We next investigated differences in gene and pathway content across species present in current or never smokers. The gene presence table was analyzed by logistic regression models. The gene differential results for 5 species were summarized in Table 3. There were no significant differences in terms of gene presence frequency between current and never smokers in Megasphaera micronuciformis. Those genes yielded up-regulated and down-regulated KO identifiers for each species and the KEGG pathways were inferred by MinPath. Up-regulated pathways were as follows; purine and pyrimidine metabolism, and lipopolysaccharide biosynthesis in Veillonella dispar, pentose phosphate pathway, glycine, serine and threonine metabolism, and phenylalanine, tyrosine and tryptophan biosynthesis in Rothia mucilaginosa. Down-regulated pathways were as follows; galactose metabolism in Actinomyces graevenitzii, pyrimidine metabolism and ubiquinone and other terpenoid-quinone biosynthesis in Rothia mucilaginosa, glycolysis/gluconeogenesis, cysteine and methionine metabolism, and pyrimidine metabolism in Veillonella dispar, and pentose phosphate pathway, purine metabolism, and cysteine and methionine metabolism in Veillonella sp. Note that the pathway with the highest three total number of involved KO identifiers was listed, and genes that were differentially presented between current and never smokers are listed in Supplementary Data Set 1, and the inferred pathways are summarized in Supplementary Data Set 1. In addition, a gene status heatmap displaying presence or absence of four species that have significantly differed genes is shown in Fig. 7. Further, the gene presence table for all the species were deposited in Supplementary Data.

Table 3 The summary of the differential analysis of genes.
Fig. 7: Heatmap depicting gene presence or absence status.
figure 7

Rows indicate sample (red: current smokers, blue: never smokers), and columns indicate statistical significance (gray: not significant, black: significant) along with q-values (on a logarithmic scale). Heatmap cells indicate gene presence or absence (red: absent, yellow: present).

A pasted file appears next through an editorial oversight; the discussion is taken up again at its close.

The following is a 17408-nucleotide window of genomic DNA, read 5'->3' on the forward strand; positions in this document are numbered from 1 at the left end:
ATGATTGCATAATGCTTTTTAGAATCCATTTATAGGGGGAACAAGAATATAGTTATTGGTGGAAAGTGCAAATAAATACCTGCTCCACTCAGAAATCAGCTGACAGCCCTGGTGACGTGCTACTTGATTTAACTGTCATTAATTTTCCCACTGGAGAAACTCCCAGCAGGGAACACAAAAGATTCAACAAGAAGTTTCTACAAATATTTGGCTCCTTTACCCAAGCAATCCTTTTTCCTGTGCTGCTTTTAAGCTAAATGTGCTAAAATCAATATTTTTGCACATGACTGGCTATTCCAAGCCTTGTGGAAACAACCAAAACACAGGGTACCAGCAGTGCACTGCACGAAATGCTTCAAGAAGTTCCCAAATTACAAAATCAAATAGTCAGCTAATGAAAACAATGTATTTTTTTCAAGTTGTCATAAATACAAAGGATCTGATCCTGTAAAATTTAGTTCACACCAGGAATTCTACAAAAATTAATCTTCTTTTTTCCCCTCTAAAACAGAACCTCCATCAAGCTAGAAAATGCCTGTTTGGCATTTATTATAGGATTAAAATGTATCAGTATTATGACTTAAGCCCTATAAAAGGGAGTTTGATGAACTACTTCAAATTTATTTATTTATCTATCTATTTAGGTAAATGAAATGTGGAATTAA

Random forest classification

We performed binary classification of current and never smokers by random forest algorithm to characterize how these differences can discriminate current and never smokers. The performance was highest when the input was gene presence table of Veillonella dispar (0.930 [0.060], mean [SD]). The performance was 0.913 [0.077], 0.824 [0.098], 0.817 [0.107], and 0.801 [0.128] respectively (mean [SD]), when the input was SNV frequency table of Veillonella dispar, SNV frequency table of Veillonella sp, gene presence table of Veillonella sp, and SNV frequency table of Actionmyces graevenitzii. Only the model with AUROC above 0.8 were listed, and other performances regarding 5 species profiled were summarized in Table 4. When the input was the relative abundance of all the species presented in samples, the performance was 0.745 [0.097]. These results indicated that current and never smokers can be discriminated by the SNV frequency or gene presence table of Veillonella dispar, one of Veillonella sp, and Actinomyces graevenitzii, which suggested these species within the oral microbiome of current and never smokers have distinct SNV frequency or gene presence frequency characteristics.

Table 4 The performance of random forest classifier measured by AUROC.

Discussion

This study explored the species-level bacterial composition, SNV profile, and gene content of species in the tongue microbiome, with particular focus on the relationship with cigarette smoking. The tongue is exposed to many chemical compounds during cigarette smoking and many of these compounds are considered harmful9. In the present study, we found 5 species that differed in terms of SNV frequency. The relative abundance of Veillonella dispar was high in current smokers, and the SNV profile differed in current smokers compared to never smokers, which suggests that current smokers have different strains of Veillonella dispar. It seems likely that Veillonella genus is related with cigarette smoking, considering the results of previous studies which reported quantitative changes of Veillonella5,6.